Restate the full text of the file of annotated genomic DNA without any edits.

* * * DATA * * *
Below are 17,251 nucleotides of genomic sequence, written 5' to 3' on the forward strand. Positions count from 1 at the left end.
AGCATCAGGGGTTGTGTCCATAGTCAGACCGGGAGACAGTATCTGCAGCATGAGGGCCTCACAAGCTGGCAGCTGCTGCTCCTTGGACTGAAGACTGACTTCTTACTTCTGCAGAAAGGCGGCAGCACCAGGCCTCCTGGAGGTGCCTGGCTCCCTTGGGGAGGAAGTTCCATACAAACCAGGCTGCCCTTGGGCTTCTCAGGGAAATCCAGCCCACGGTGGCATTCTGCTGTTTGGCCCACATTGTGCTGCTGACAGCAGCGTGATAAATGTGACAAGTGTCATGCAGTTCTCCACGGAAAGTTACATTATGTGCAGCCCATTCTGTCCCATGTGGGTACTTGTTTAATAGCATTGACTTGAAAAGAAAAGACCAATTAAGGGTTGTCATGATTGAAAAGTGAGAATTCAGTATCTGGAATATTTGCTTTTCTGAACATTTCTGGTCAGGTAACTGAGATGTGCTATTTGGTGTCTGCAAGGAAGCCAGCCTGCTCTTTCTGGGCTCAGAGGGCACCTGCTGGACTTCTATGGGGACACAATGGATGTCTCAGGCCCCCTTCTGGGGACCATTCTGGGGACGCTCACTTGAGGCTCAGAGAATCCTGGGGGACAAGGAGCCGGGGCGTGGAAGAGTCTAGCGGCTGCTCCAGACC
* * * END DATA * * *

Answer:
Below are 17,251 nucleotides of genomic sequence, written 5' to 3' on the forward strand. Positions count from 1 at the left end.
AGCATCAGGGGTTGTGTCCATAGTCAGACCGGGAGACAGTATCTGCAGCATGAGGGCCTCACAAGCTGGCAGCTGCTGCTCCTTGGACTGAAGACTGACTTCTTACTTCTGCAGAAAGGCGGCAGCACCAGGCCTCCTGGAGGTGCCTGGCTCCCTTGGGGAGGAAGTTCCATACAAACCAGGCTGCCCTTGGGCTTCTCAGGGAAATCCAGCCCACGGTGGCATTCTGCTGTTTGGCCCACATTGTGCTGCTGACAGCAGCGTGATAAATGTGACAAGTGTCATGCAGTTCTCCACGGAAAGTTACATTATGTGCAGCCCATTCTGTCCCATGTGGGTACTTGTTTAATAGCATTGACTTGAAAAGAAAAGACCAATTAAGGGTTGTCATGATTGAAAAGTGAGAATTCAGTATCTGGAATATTTGCTTTTCTGAACATTTCTGGTCAGGTAACTGAGATGTGCTATTTGGTGTCTGCAAGGAAGCCAGCCTGCTCTTTCTGGGCTCAGAGGGCACCTGCTGGACTTCTATGGGGACACAATGGATGTCTCAGGCCCCCTTCTGGGGACCATTCTGGGGACGCTCACTTGAGGCTCAGAGAATCCTGGGGGACAAGGAGCCGGGGCGTGGAAGAGTCTAGCGGCTGCTCCAGACC